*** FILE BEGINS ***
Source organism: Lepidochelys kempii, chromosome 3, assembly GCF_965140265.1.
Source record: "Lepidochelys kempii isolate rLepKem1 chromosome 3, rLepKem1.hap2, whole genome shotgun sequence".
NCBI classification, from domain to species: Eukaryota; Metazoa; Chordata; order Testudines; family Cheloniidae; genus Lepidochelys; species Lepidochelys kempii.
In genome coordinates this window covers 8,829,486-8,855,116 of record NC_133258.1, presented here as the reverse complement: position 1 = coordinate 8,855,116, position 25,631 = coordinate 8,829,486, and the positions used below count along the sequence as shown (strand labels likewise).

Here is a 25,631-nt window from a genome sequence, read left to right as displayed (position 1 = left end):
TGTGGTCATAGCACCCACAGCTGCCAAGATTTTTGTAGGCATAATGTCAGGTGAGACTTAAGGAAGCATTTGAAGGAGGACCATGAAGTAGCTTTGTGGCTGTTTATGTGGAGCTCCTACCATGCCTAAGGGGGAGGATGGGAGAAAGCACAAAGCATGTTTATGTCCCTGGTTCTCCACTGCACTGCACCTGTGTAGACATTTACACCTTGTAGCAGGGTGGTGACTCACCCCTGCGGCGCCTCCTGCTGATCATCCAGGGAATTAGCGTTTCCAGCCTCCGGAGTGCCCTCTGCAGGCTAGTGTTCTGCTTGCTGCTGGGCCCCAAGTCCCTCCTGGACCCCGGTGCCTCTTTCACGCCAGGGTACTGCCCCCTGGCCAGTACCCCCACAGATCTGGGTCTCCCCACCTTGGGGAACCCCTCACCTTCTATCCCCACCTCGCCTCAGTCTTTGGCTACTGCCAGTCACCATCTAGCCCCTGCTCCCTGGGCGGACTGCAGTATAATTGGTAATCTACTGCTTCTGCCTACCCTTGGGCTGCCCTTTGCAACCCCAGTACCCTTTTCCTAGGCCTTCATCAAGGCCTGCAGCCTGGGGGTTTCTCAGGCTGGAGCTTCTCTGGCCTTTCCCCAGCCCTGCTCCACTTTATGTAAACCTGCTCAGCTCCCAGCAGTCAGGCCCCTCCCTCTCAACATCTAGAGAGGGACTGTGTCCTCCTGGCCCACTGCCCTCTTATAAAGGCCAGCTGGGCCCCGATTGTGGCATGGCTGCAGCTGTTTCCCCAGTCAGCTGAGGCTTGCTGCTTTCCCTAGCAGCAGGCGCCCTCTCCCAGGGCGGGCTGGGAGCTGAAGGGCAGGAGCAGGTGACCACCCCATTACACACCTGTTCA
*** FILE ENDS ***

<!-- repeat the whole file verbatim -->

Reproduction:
Source organism: Lepidochelys kempii, chromosome 3, assembly GCF_965140265.1.
Source record: "Lepidochelys kempii isolate rLepKem1 chromosome 3, rLepKem1.hap2, whole genome shotgun sequence".
NCBI classification, from domain to species: Eukaryota; Metazoa; Chordata; order Testudines; family Cheloniidae; genus Lepidochelys; species Lepidochelys kempii.
In genome coordinates this window covers 8,829,486-8,855,116 of record NC_133258.1, presented here as the reverse complement: position 1 = coordinate 8,855,116, position 25,631 = coordinate 8,829,486, and the positions used below count along the sequence as shown (strand labels likewise).

Here is a 25,631-nt window from a genome sequence, read left to right as displayed (position 1 = left end):
TGTGGTCATAGCACCCACAGCTGCCAAGATTTTTGTAGGCATAATGTCAGGTGAGACTTAAGGAAGCATTTGAAGGAGGACCATGAAGTAGCTTTGTGGCTGTTTATGTGGAGCTCCTACCATGCCTAAGGGGGAGGATGGGAGAAAGCACAAAGCATGTTTATGTCCCTGGTTCTCCACTGCACTGCACCTGTGTAGACATTTACACCTTGTAGCAGGGTGGTGACTCACCCCTGCGGCGCCTCCTGCTGATCATCCAGGGAATTAGCGTTTCCAGCCTCCGGAGTGCCCTCTGCAGGCTAGTGTTCTGCTTGCTGCTGGGCCCCAAGTCCCTCCTGGACCCCGGTGCCTCTTTCACGCCAGGGTACTGCCCCCTGGCCAGTACCCCCACAGATCTGGGTCTCCCCACCTTGGGGAACCCCTCACCTTCTATCCCCACCTCGCCTCAGTCTTTGGCTACTGCCAGTCACCATCTAGCCCCTGCTCCCTGGGCGGACTGCAGTATAATTGGTAATCTACTGCTTCTGCCTACCCTTGGGCTGCCCTTTGCAACCCCAGTACCCTTTTCCTAGGCCTTCATCAAGGCCTGCAGCCTGGGGGTTTCTCAGGCTGGAGCTTCTCTGGCCTTTCCCCAGCCCTGCTCCACTTTATGTAAACCTGCTCAGCTCCCAGCAGTCAGGCCCCTCCCTCTCAACATCTAGAGAGGGACTGTGTCCTCCTGGCCCACTGCCCTCTTATAAAGGCCAGCTGGGCCCCGATTGTGGCATGGCTGCAGCTGTTTCCCCAGTCAGCTGAGGCTTGCTGCTTTCCCTAGCAGCAGGCGCCCTCTCCCAGGGCGGGCTGGGAGCTGAAGGGCAGGAGCAGGTGACCACCCCATTACACACCTGTTCA